Monday, February 25, 2013

Alpaca Protection & Guardians

Predator Protection

Although the U.S. Department of Agriculture’s National Agriculture Statistics Service (NASS) doesn’t track the number of alpacas and llamas that die each year, it does keep track of how many U.S. sheep and goats die and the causes of death.  The agency periodically publishes findings in a report titled Sheep and Goats Death Loss.  According to the May 6, 2005, edition, predators killed 155,000 goats during 2004, accounting for slightly more than 37% of all goats that died in the U.S. that year.  Sheep figures are just as astounding: predators killed 225,000 sheep during 2004 (also totaling 37% of total losses).  Small ruminants (sheep and goats combined) were killed mainly by coyotes (60%), dogs, mountain lions, bears, foxes, eagles, bobcats, and other species – such as wolves, ravens and black vultures.  Keeping in mind that alpacas, adults and crias alike, are the same size or smaller than most goats and sheep, you’ll agree that predation is a potentially serious problem, even in relatively populated areas, where free-roaming dog predation poses a major risk.

To protect your herd, you should:
  • Install predator-proof fences.
  • Pen llamas and alpacas (Particularly females with crias) inside very secure fencing, close to your house at night and whenever no one is home.
  • Add guardian animals to your herd dynamics.
  • Preferably, do all three.

Llamas as Guardians

In certain situations, llamas themselves make outstanding herd guardians, but only in low risk locales.  A llama (or even several llamas) can’t effectively repel aggressive packs of dogs or coyotes, much less the big predators, such as mountain lions and bears.  In high-risk situations, guardian llamas are often maimed or killed while attempting to protect their charges.  We have two llamas in with our female and weanling herds.

Donkeys as Guardians

Some farmers prefer donkey guardians.  Donkeys require no specialized training.  And, as they instinctually dislike the canine clan, most will attack dogs and coyotes tooth and hoof.  Since donkeys have keen hearing and good eyesight, dogs and coyotes rarely sneak past a donkey standing guard.

Guardian donkeys must be standard “burro” size or larger; miniature donkeys require guardians of their own.  Jennies (females) work best.  Geldings work well, too, but never keep a jack (intact male) with your llamas or alpacas, as they can be aggressive toward herd mates they dislike and have been known to kill newborn crias.  And not all donkeys are interested in bonding with another species, especially when other equines are within sight and smell.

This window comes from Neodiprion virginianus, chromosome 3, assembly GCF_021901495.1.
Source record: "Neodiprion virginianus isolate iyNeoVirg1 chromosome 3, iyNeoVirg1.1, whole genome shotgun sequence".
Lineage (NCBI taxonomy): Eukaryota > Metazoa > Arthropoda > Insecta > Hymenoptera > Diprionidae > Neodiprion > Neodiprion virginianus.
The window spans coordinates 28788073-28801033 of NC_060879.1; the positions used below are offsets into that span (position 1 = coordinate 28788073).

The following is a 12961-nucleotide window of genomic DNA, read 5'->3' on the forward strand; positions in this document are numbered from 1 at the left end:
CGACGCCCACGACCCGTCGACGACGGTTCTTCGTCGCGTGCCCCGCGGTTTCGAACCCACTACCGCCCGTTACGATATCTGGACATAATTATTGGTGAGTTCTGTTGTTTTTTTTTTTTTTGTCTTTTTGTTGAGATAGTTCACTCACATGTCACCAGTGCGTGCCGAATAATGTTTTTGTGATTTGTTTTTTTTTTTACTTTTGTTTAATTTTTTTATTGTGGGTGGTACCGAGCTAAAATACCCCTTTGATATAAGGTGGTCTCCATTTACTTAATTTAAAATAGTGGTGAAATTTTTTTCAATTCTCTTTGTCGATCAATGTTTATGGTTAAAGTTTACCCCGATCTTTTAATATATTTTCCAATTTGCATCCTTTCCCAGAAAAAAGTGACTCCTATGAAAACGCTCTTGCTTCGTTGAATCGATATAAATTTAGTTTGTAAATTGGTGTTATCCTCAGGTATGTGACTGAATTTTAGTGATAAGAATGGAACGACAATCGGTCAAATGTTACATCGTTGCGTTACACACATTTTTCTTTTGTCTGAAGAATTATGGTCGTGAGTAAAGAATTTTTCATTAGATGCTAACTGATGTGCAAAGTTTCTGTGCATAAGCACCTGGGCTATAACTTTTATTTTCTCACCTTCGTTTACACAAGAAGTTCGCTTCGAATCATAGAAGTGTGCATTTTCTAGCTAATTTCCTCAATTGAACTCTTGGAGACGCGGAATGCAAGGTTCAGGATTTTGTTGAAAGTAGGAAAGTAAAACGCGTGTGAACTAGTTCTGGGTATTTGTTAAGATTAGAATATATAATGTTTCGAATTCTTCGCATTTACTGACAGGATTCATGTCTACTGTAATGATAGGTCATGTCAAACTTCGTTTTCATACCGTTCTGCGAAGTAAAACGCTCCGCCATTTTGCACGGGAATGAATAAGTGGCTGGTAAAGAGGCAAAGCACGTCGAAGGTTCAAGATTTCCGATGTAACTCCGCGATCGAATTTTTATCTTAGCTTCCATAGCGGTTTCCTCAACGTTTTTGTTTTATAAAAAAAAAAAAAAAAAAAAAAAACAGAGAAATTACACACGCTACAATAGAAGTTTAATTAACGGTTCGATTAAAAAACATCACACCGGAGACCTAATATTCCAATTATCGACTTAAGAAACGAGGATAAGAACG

That said, in one survey (reported in the Colorado State University publication Livestock Dogs, Llamas and Donkeys), 59% of Texas producers who use guardian donkeys rated them good or fair for deterring coyote predation and other 20% excellent or good; and 9% of the sheep and goat producers polled for the 2004 National Agriculture Statistics Serve survey successfully keep guardian donkeys, too.

Dogs as Guardians
For many thousands of years, European, Middle Eastern and Asian guard dogs of dozens of types and breeds have protected herds of goats and flocks of sheep from predation by wolves, bears, jackals, and human thieves.  Eventually, some of those breeds were brought to North America. 

According to Agriculture Statistics Service figures, nearly 32% of American sheep and goat producers use livestock guardian dogs. Because they’ve been bred to be guardians for thousands of years, when bonded with a herd from puppyhood on, livestock guardian dogs require little or no specialized training.  Once bonded with animals to be protected, a guardian dog willingly stays with them and fearlessly protects them twenty-four hours a day.  Several major livestock guardian breeds, especially Great Pyrenees and Anatolian Shepherds, are readily available throughout North America at reasonable prices.  We have had 4 Anatolians over the years, shipping them across country as puppies to protect our herd.  We cannot say enough good things about Anatolians (also called Kangals or Akbash).

There is one major drawback: livestock guardians tend to catnap throughout the day and bark throughout much of the night, because that’s when predators are most active.  This effectively warns most predators away but sometimes causes problems with light sleepers and unsympathetic nearby neighbors.  Over 8 years, we have not had a problem with our neighbors, but be sure to keep an open relationship so that they let you know if there is a problem ahead of time.

In addition, one dog can’t effectively protect livestock from attacks by large packs of dogs or coyotes nor from predators such as mountain lions.  Because we live in a mountainous area, we opted to utilize Turkish Anatolians, as they are one of the only breeds that can athletically fight a mountain lion.  Our female, Cookie, has taken on 4 over the years.  A pair of Anatolians can take on 1,000 acres effectively.  Where heavy-duty predators are the norm, a pair or trio of dogs works best – one to herd your alpacas to safety while the others deal with the invaders themselves.

A word to prospective purchasers:  DO YOUR HOMEWORK!  Read. Visit other farms.  Buy from responsible livestock guardian dog breeders.  Show dogs have been selected for beauty and gait, not guardian ability.  Stick with proven adults or puppies from working farms.